California’s 9th US Circuit Court of Appeals decided that the service members can make a legal claim against the Japanese government and Tokyo Electric Power Holdings Co. (TEPCO) in US courts for now instead of in Japan.
The plaintiffs, who served aboard the USS Ronald Reagan, arrived off Fukushima’s coast a day after the earthquake and subsequent tsunami that caused the nuclear disaster to provide humanitarian aid. Their suit alleges that Tokyo and TEPCO colluded to keep the extent of the 2011 radiation leak a secret.
The $1 billion suit was originally filed by 318 sailors in San Diego in 2012 but was repeatedly delayed, and the Navy has denied that the sailors were exposed to unsafe levels of radiation, though they have complained of illnesses since the humanitarian mission.
Former Deputy Director of the Department of Energy’s Office of Civilian Radioactive Waste Management Lake Barrett told the Daily Caller that it’s impossible for the sailors to have been harmed. "This is a sad situation where some law firms are taking advantage of individuals, companies, and governments to try to make big money off an unfortunate situation," he said.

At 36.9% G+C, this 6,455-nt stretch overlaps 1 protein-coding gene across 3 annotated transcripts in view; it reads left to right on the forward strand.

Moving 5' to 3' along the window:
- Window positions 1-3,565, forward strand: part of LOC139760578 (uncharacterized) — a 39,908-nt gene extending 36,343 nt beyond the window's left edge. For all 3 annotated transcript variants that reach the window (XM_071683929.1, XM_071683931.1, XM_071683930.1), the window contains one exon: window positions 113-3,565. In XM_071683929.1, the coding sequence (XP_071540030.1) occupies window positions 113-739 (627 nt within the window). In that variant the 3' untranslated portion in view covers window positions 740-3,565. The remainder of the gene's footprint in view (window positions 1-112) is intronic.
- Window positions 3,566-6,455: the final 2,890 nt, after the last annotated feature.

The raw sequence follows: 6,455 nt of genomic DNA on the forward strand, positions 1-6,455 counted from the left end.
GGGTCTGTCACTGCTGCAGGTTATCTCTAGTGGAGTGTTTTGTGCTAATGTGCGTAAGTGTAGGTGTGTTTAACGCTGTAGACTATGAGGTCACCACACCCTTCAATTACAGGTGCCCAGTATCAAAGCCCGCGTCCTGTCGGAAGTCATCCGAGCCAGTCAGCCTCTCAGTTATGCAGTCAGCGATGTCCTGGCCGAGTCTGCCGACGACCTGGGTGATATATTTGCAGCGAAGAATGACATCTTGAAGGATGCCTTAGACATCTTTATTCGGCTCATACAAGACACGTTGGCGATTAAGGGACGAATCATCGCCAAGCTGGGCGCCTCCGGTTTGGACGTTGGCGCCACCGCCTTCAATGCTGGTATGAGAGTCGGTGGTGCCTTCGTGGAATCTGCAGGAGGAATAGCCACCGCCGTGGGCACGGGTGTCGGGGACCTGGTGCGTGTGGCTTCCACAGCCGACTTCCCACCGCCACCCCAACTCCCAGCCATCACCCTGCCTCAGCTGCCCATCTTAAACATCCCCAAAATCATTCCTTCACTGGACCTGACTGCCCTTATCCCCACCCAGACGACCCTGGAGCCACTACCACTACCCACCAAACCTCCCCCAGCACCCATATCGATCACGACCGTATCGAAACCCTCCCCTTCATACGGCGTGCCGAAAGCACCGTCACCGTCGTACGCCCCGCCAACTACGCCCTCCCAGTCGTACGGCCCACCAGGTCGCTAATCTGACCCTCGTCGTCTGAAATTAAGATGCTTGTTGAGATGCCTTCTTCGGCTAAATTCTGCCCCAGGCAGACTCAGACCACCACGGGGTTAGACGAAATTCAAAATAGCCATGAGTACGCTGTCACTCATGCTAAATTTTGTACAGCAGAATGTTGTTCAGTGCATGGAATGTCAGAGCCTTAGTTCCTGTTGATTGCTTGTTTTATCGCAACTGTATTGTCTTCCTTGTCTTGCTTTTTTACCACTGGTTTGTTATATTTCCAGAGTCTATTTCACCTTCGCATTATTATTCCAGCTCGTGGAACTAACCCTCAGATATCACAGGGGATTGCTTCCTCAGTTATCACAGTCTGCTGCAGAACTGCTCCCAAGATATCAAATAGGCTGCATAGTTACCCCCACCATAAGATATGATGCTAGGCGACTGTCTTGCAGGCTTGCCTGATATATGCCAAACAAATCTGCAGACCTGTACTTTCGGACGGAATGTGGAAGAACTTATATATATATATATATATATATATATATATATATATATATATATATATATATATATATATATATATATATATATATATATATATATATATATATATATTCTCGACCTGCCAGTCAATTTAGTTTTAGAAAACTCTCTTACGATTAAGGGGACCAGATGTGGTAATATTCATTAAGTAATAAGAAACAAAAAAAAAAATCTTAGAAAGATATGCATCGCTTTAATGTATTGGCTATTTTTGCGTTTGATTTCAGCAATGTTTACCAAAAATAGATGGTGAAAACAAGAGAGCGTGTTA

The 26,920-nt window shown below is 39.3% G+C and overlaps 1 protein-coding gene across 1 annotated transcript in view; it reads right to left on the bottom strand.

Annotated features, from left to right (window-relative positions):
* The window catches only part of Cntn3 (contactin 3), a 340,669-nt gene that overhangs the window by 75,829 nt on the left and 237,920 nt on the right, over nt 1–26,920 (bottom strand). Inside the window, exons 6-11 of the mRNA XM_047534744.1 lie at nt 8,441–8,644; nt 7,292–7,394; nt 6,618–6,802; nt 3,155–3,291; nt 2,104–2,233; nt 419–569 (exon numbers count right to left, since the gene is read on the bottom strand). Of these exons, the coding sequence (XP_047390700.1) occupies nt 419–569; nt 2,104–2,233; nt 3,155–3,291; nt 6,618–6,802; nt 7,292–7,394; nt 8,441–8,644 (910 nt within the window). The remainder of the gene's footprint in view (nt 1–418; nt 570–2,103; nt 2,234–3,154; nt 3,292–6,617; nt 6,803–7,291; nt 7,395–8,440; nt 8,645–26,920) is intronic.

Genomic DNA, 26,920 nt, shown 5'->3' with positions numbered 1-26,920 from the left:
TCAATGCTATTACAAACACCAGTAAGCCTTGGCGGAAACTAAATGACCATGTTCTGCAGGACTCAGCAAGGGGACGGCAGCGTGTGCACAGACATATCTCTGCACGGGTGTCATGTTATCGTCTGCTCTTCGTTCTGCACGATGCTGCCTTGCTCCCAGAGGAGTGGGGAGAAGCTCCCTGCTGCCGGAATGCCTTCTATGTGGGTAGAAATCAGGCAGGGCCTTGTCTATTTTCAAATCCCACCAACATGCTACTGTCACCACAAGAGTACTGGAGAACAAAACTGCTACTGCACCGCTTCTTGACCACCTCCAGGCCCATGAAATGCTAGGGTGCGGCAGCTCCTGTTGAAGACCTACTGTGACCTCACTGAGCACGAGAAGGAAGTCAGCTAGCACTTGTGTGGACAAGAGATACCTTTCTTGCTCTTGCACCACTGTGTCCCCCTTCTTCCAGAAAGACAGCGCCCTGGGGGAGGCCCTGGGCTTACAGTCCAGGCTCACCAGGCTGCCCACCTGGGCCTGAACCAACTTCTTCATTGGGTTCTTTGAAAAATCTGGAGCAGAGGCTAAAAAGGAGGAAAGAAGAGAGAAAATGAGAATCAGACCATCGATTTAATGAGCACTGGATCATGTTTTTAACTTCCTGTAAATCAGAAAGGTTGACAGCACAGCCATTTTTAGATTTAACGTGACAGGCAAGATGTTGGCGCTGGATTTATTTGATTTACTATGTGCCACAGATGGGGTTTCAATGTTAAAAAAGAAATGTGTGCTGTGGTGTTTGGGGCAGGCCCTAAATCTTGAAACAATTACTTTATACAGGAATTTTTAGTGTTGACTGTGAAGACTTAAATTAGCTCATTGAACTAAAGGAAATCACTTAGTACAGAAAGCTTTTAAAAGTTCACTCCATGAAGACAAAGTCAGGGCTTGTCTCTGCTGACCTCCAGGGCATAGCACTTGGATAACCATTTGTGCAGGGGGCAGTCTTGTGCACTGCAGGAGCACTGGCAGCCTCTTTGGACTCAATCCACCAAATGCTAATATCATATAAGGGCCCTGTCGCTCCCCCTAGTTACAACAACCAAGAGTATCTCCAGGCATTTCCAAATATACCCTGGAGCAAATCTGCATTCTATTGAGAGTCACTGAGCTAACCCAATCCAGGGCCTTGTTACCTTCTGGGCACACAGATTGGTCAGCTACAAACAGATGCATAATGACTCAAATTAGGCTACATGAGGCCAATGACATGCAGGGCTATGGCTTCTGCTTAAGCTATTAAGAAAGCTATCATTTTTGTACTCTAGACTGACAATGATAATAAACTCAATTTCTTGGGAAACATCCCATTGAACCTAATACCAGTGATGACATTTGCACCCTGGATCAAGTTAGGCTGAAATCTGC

"The sailors’ radiation exposures were small fractions of what millions of people normally received from medical exposures and I am sure much less that airline crew members normally receive from natural cosmic radiation," Barrett claimed.
According to the sailors’ lawyers, however, they now suffer from ulcers, leukemia, thyroid conditions and testicular and brain cancer, and claim that they were healthy and without these ailments before being exposed to radiation.
Barrett also refutes the claim TEPCO didn’t inform the Japanese government of the scale of the leak. "TEPCO had notified the Japanese and the US governments (and I am sure the US Navy knew as well) that there was a nuclear emergency situation at Fukushima … The Ronald Reagan is a nuclear-powered ship, and more importantly, it is designed and operationally capable to function under severe chemical, biological and nuclear attacks which are many orders of magnitude higher than anything experienced off Japan during the accident," he said.
During the leak, three reactors at Fukushima experienced meltdowns, releasing huge amounts of radiation into the atmosphere after the magnitude 9 earthquake and tsunami destroyed their cooling units. Nearly 16,000 people died as a result, and more than 2,500 people remain missing after the accident.